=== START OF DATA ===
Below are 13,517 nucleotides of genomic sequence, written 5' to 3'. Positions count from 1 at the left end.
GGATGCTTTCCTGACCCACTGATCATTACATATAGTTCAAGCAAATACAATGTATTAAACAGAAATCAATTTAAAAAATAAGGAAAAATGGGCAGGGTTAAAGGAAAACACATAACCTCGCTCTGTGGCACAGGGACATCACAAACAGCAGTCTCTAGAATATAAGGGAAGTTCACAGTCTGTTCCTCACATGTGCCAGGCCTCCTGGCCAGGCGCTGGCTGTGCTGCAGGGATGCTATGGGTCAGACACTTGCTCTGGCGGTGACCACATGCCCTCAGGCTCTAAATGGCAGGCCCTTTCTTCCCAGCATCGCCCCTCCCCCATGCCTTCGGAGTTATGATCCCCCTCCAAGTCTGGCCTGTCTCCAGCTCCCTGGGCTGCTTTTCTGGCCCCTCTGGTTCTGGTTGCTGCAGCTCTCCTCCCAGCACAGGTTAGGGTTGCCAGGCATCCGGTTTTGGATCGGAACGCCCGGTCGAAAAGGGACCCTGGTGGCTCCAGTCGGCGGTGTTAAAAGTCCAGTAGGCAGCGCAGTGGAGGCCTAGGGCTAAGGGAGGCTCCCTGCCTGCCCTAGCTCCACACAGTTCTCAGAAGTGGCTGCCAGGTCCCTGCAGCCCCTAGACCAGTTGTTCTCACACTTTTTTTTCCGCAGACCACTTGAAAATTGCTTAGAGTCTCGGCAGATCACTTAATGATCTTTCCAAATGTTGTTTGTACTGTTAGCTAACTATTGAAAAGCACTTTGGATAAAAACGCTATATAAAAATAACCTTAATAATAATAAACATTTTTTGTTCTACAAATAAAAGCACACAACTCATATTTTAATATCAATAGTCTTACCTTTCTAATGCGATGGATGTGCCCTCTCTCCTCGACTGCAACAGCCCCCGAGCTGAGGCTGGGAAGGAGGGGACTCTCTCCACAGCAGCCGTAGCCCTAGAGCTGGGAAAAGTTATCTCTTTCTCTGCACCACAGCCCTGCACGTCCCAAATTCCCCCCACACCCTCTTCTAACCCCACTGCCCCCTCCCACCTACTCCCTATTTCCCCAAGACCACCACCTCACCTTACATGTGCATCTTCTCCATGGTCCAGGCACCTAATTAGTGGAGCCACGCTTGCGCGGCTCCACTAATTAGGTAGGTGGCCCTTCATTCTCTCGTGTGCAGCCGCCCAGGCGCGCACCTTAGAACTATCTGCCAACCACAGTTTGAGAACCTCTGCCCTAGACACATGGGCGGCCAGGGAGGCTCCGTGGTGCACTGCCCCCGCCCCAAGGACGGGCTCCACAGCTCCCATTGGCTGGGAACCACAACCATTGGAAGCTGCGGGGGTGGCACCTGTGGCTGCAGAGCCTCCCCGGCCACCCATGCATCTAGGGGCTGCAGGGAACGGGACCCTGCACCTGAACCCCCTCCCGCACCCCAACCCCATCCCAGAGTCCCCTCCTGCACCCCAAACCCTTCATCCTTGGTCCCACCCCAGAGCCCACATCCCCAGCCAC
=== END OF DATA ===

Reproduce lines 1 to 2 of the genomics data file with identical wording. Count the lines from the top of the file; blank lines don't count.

Below are 13,517 nucleotides of genomic sequence, written 5' to 3'. Positions count from 1 at the left end.
GGATGCTTTCCTGACCCACTGATCATTACATATAGTTCAAGCAAATACAATGTATTAAACAGAAATCAATTTAAAAAATAAGGAAAAATGGGCAGGGTTAAAGGAAAACACATAACCTCGCTCTGTGGCACAGGGACATCACAAACAGCAGTCTCTAGAATATAAGGGAAGTTCACAGTCTGTTCCTCACATGTGCCAGGCCTCCTGGCCAGGCGCTGGCTGTGCTGCAGGGATGCTATGGGTCAGACACTTGCTCTGGCGGTGACCACATGCCCTCAGGCTCTAAATGGCAGGCCCTTTCTTCCCAGCATCGCCCCTCCCCCATGCCTTCGGAGTTATGATCCCCCTCCAAGTCTGGCCTGTCTCCAGCTCCCTGGGCTGCTTTTCTGGCCCCTCTGGTTCTGGTTGCTGCAGCTCTCCTCCCAGCACAGGTTAGGGTTGCCAGGCATCCGGTTTTGGATCGGAACGCCCGGTCGAAAAGGGACCCTGGTGGCTCCAGTCGGCGGTGTTAAAAGTCCAGTAGGCAGCGCAGTGGAGGCCTAGGGCTAAGGGAGGCTCCCTGCCTGCCCTAGCTCCACACAGTTCTCAGAAGTGGCTGCCAGGTCCCTGCAGCCCCTAGACCAGTTGTTCTCACACTTTTTTTTCCGCAGACCACTTGAAAATTGCTTAGAGTCTCGGCAGATCACTTAATGATCTTTCCAAATGTTGTTTGTACTGTTAGCTAACTATTGAAAAGCACTTTGGATAAAAACGCTATATAAAAATAACCTTAATAATAATAAACATTTTTTGTTCTACAAATAAAAGCACACAACTCATATTTTAATATCAATAGTCTTACCTTTCTAATGCGATGGATGTGCCCTCTCTCCTCGACTGCAACAGCCCCCGAGCTGAGGCTGGGAAGGAGGGGACTCTCTCCACAGCAGCCGTAGCCCTAGAGCTGGGAAAAGTTATCTCTTTCTCTGCACCACAGCCCTGCACGTCCCAAATTCCCCCCACACCCTCTTCTAACCCCACTGCCCCCTCCCACCTACTCCCTATTTCCCCAAGACCACCACCTCACCTTACATGTGCATCTTCTCCATGGTCCAGGCACCTAATTAGTGGAGCCACGCTTGCGCGGCTCCACTAATTAGGTAGGTGGCCCTTCATTCTCTCGTGTGCAGCCGCCCAGGCGCGCACCTTAGAACTATCTGCCAACCACAGTTTGAGAACCTCTGCCCTAGACACATGGGCGGCCAGGGAGGCTCCGTGGTGCACTGCCCCCGCCCCAAGGACGGGCTCCACAGCTCCCATTGGCTGGGAACCACAACCATTGGAAGCTGCGGGGGTGGCACCTGTGGCTGCAGAGCCTCCCCGGCCACCCATGCATCTAGGGGCTGCAGGGAACGGGACCCTGCACCTGAACCCCCTCCCGCACCCCAACCCCATCCCAGAGTCCCCTCCTGCACCCCAAACCCTTCATCCTTGGTCCCACCCCAGAGCCCACATCCCCAGCCAC